With a list of influences that are as broad as they are intriguing, the debut by Nadine Khouri, promises a great deal: interesting Lebanese heritage, production by John Parish (the chap that made PJ Harvey, messed with Giant Sand and confused Sparklehorse), all recorded in a dimly-lit Georgian vaulted basement in Bristol, and rendered with the help of Adrian Crowley, Parish and Emma Smith (of James Yorkston’s band)… the record doesn’t exactly scream ‘Americana’ from the rooftops, but I guess you should never judge a book by its cover (or a CD by it’s press release?). Continue reading “Nadine Khouri “The Salted Air” (One Flash Records 2017)”
Frontier Ruckus are a band that I should love: they have all the ingredients to draw me in with an agreeable blend of Americana stylings with lively dashes of power pop, literate lyrics and fine melodies. What’s not to love? The lyrics, no not even that, the subject and the settings are fine. It’s the formal structures, the rhyming schema, too clever by half buried rhymes, or laboured trowelled on poetry, the kind that says I’ve paid for my education and I’m going to use it. It irks me because they are so close to something really wonderful. Gerunds is melancholic with a swooning squadron of strings – sure the vocals are a little underpowered but that doesn’t bother me, just the highlighted lyrical flourishes that grate. Continue reading “Frontier Ruckus “Enter The Kingdom” (Loose, 2017)”
If you were to judge an outfit by their friends this American husband and wife duo would rate pretty highly. On this set they rope in Cody & Luther Dickinson from the north Mississippi Allstars, John Fullbright, Sara & Sean Watkins, Kenneth Pattingdale from Milk Carton Kids and Alvin Youngblood Hart to name but a few. Of the fourteen songs here five are taken from the deluxe version of their second album “Glory Bound” (not previously available in the UK) with the remainder coming from “Rattle The Hocks”, a live album and documentary they produced in 2015/16.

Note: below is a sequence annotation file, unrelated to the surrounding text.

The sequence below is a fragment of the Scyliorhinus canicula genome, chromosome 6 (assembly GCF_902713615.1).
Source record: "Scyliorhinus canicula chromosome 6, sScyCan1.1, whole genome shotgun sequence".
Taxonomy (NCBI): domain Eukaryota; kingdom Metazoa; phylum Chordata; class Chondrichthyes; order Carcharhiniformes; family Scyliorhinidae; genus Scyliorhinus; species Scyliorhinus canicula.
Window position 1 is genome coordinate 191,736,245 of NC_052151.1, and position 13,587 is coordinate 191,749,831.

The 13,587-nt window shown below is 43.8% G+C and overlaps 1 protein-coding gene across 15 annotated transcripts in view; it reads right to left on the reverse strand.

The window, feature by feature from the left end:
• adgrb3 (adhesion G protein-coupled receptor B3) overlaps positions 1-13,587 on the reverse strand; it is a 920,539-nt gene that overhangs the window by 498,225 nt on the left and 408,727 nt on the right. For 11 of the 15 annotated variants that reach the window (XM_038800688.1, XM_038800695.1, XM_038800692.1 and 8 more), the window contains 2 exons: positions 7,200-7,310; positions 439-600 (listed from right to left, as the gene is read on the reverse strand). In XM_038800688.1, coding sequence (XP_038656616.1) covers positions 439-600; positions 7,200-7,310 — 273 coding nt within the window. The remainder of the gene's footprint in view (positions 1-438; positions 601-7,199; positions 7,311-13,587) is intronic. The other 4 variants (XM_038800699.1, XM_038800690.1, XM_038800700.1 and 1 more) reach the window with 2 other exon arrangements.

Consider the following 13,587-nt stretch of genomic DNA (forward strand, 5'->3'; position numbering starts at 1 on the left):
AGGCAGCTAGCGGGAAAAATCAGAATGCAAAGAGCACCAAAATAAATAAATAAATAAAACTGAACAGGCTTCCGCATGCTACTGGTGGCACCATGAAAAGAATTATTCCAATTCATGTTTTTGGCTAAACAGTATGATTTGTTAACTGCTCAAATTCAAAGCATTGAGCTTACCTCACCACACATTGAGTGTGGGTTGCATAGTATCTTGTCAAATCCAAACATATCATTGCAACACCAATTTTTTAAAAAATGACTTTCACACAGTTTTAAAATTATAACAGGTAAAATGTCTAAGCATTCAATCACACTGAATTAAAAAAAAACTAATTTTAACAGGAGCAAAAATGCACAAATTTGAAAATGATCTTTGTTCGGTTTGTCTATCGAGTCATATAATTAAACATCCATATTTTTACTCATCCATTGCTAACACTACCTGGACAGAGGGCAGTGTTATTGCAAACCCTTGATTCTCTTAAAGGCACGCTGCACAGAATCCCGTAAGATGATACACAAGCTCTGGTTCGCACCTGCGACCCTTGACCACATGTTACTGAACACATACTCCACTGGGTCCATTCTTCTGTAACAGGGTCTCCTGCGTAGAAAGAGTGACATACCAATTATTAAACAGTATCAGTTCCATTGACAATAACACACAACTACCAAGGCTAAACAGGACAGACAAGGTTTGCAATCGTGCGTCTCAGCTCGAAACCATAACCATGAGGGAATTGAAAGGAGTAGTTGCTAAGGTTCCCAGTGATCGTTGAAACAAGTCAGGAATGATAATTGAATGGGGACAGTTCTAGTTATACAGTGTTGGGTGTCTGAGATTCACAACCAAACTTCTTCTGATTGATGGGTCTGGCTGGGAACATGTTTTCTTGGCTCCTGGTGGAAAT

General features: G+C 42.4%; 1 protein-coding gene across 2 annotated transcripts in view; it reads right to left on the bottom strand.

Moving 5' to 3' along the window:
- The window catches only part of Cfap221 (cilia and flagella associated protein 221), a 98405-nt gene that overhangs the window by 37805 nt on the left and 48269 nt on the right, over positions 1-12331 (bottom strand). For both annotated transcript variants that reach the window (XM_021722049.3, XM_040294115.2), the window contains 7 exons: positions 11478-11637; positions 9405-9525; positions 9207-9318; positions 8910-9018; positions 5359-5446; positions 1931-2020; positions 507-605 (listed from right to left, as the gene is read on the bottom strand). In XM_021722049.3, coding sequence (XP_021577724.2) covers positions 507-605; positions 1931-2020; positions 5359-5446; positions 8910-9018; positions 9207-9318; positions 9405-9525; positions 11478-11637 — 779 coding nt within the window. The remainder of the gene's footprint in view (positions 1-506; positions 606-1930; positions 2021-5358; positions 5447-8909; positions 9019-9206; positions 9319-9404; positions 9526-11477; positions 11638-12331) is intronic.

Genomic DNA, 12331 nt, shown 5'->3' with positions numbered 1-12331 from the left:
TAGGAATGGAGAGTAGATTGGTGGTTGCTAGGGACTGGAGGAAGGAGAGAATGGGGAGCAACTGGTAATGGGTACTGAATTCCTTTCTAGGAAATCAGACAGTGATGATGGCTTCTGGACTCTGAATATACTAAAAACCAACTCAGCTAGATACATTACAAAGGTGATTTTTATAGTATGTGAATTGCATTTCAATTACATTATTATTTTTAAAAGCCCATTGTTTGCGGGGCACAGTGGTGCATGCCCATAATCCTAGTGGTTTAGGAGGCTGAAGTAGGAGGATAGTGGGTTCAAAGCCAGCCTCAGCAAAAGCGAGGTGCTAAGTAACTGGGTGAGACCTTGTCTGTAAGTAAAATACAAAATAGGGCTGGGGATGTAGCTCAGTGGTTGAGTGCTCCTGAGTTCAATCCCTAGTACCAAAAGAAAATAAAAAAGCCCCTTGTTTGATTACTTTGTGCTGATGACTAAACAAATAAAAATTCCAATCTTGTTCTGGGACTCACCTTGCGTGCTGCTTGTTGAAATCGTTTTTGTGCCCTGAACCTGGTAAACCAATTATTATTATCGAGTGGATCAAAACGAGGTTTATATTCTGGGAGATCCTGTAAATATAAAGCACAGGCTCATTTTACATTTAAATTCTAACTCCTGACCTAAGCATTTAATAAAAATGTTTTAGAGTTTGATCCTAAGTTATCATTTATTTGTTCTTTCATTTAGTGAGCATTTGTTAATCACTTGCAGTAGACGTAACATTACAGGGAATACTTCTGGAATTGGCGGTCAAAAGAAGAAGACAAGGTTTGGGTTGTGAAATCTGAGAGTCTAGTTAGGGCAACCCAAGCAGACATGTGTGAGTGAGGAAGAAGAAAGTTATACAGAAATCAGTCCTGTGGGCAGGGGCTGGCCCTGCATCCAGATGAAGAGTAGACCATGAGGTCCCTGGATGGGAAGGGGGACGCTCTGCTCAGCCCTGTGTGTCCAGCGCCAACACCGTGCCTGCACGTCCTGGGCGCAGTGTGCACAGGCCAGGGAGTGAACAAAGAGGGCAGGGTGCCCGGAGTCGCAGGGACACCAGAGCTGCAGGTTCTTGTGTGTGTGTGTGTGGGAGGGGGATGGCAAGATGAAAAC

Floridian Burchel is on his second record; he is one of the disaffected that communicates through their music, one of many, songwriters and bedroom musicians are as plentiful as sardines in a shoal. It’s hard to break out from the mass and forge your own identity, though every so often there’s a Will Toledo to give hope. Burchel has plenty going for him his songs are well constructed and his voice can carry a tune. There’s nothing to suggest that these songs were put together pretty much by one man. If I were forced to make a comparison I’d go for Jason Anderson after he dropped the Wolf Colonel name and began to erase the characteristics that made him distinctive. Continue reading “Jordan Burchel “Vowel Sounds” (Independent, 2016)”
Who is Levi Cuss? If you listen to this record you might just find out, delving into a dark past and redemption through the salvation of music and poetry. Joining the thriving ”Canamericana’’ group of artists driving Americana music forward and out of a predominantly southern heritage, Levi has created an honest and raw record with no frills and dripped with gorgeous steel guitar wailing to accompany his laments, and great blues guitar to texture his more salacious background, not dissimilarly to Steve Earle in his Terraplane record. Continue reading “Levi Cuss ‘’Night Thief’’ (Independent, 2017)”